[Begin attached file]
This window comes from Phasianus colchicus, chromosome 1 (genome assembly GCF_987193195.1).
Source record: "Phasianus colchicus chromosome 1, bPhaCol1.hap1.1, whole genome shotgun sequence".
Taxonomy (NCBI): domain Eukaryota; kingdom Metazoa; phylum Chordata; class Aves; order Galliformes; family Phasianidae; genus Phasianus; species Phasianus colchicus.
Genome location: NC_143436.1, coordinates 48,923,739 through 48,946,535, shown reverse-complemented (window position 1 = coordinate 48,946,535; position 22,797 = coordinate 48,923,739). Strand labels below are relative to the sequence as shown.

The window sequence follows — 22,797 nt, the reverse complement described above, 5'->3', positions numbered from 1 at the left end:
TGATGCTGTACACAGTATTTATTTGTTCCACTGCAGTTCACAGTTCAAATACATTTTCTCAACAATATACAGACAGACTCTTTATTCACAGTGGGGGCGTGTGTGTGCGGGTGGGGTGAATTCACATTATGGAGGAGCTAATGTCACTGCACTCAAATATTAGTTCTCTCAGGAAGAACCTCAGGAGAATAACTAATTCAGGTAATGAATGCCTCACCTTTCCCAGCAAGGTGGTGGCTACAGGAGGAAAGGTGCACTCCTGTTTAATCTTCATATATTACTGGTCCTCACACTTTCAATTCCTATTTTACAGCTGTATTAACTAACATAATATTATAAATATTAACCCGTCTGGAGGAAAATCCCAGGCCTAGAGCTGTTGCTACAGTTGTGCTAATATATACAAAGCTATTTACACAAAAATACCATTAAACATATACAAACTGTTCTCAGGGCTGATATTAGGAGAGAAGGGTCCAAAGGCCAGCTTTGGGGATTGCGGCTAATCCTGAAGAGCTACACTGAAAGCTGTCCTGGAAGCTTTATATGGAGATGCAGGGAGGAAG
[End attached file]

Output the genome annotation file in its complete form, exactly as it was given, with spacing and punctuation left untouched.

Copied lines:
This window comes from Phasianus colchicus, chromosome 1 (genome assembly GCF_987193195.1).
Source record: "Phasianus colchicus chromosome 1, bPhaCol1.hap1.1, whole genome shotgun sequence".
Taxonomy (NCBI): domain Eukaryota; kingdom Metazoa; phylum Chordata; class Aves; order Galliformes; family Phasianidae; genus Phasianus; species Phasianus colchicus.
Genome location: NC_143436.1, coordinates 48,923,739 through 48,946,535, shown reverse-complemented (window position 1 = coordinate 48,946,535; position 22,797 = coordinate 48,923,739). Strand labels below are relative to the sequence as shown.

The window sequence follows — 22,797 nt, the reverse complement described above, 5'->3', positions numbered from 1 at the left end:
TGATGCTGTACACAGTATTTATTTGTTCCACTGCAGTTCACAGTTCAAATACATTTTCTCAACAATATACAGACAGACTCTTTATTCACAGTGGGGGCGTGTGTGTGCGGGTGGGGTGAATTCACATTATGGAGGAGCTAATGTCACTGCACTCAAATATTAGTTCTCTCAGGAAGAACCTCAGGAGAATAACTAATTCAGGTAATGAATGCCTCACCTTTCCCAGCAAGGTGGTGGCTACAGGAGGAAAGGTGCACTCCTGTTTAATCTTCATATATTACTGGTCCTCACACTTTCAATTCCTATTTTACAGCTGTATTAACTAACATAATATTATAAATATTAACCCGTCTGGAGGAAAATCCCAGGCCTAGAGCTGTTGCTACAGTTGTGCTAATATATACAAAGCTATTTACACAAAAATACCATTAAACATATACAAACTGTTCTCAGGGCTGATATTAGGAGAGAAGGGTCCAAAGGCCAGCTTTGGGGATTGCGGCTAATCCTGAAGAGCTACACTGAAAGCTGTCCTGGAAGCTTTATATGGAGATGCAGGGAGGAAG